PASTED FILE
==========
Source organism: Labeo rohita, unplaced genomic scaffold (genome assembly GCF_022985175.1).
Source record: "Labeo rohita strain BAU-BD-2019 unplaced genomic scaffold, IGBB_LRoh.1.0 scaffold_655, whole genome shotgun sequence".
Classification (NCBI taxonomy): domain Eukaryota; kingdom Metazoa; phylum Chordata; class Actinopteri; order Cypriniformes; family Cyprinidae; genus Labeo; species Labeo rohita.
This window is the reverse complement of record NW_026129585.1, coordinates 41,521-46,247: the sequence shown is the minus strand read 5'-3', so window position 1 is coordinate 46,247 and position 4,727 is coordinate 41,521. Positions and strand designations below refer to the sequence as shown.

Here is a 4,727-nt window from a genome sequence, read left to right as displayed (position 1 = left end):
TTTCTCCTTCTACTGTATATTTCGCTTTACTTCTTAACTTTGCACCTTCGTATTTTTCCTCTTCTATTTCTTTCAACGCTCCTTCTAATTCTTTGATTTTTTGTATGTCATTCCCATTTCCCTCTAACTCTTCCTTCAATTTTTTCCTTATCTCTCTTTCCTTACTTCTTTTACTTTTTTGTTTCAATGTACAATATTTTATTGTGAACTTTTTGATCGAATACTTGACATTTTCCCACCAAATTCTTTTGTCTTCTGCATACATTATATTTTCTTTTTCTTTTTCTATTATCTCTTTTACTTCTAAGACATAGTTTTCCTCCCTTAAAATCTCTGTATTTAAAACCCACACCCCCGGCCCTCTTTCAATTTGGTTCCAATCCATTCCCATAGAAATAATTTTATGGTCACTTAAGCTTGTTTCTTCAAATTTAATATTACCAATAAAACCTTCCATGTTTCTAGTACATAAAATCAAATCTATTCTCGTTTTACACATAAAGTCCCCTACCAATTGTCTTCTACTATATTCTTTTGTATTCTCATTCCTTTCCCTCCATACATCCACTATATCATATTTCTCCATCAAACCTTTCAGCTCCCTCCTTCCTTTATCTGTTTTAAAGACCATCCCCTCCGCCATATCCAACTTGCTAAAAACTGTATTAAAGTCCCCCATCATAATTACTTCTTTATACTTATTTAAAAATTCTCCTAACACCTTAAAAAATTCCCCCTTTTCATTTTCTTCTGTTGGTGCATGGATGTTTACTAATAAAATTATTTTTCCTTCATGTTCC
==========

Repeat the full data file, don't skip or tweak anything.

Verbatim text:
Source organism: Labeo rohita, unplaced genomic scaffold (genome assembly GCF_022985175.1).
Source record: "Labeo rohita strain BAU-BD-2019 unplaced genomic scaffold, IGBB_LRoh.1.0 scaffold_655, whole genome shotgun sequence".
Classification (NCBI taxonomy): domain Eukaryota; kingdom Metazoa; phylum Chordata; class Actinopteri; order Cypriniformes; family Cyprinidae; genus Labeo; species Labeo rohita.
This window is the reverse complement of record NW_026129585.1, coordinates 41,521-46,247: the sequence shown is the minus strand read 5'-3', so window position 1 is coordinate 46,247 and position 4,727 is coordinate 41,521. Positions and strand designations below refer to the sequence as shown.

Here is a 4,727-nt window from a genome sequence, read left to right as displayed (position 1 = left end):
TTTCTCCTTCTACTGTATATTTCGCTTTACTTCTTAACTTTGCACCTTCGTATTTTTCCTCTTCTATTTCTTTCAACGCTCCTTCTAATTCTTTGATTTTTTGTATGTCATTCCCATTTCCCTCTAACTCTTCCTTCAATTTTTTCCTTATCTCTCTTTCCTTACTTCTTTTACTTTTTTGTTTCAATGTACAATATTTTATTGTGAACTTTTTGATCGAATACTTGACATTTTCCCACCAAATTCTTTTGTCTTCTGCATACATTATATTTTCTTTTTCTTTTTCTATTATCTCTTTTACTTCTAAGACATAGTTTTCCTCCCTTAAAATCTCTGTATTTAAAACCCACACCCCCGGCCCTCTTTCAATTTGGTTCCAATCCATTCCCATAGAAATAATTTTATGGTCACTTAAGCTTGTTTCTTCAAATTTAATATTACCAATAAAACCTTCCATGTTTCTAGTACATAAAATCAAATCTATTCTCGTTTTACACATAAAGTCCCCTACCAATTGTCTTCTACTATATTCTTTTGTATTCTCATTCCTTTCCCTCCATACATCCACTATATCATATTTCTCCATCAAACCTTTCAGCTCCCTCCTTCCTTTATCTGTTTTAAAGACCATCCCCTCCGCCATATCCAACTTGCTAAAAACTGTATTAAAGTCCCCCATCATAATTACTTCTTTATACTTATTTAAAAATTCTCCTAACACCTTAAAAAATTCCCCCTTTTCATTTTCTTCTGTTGGTGCATGGATGTTTACTAATAAAATTATTTTTCCTTCATGTTCC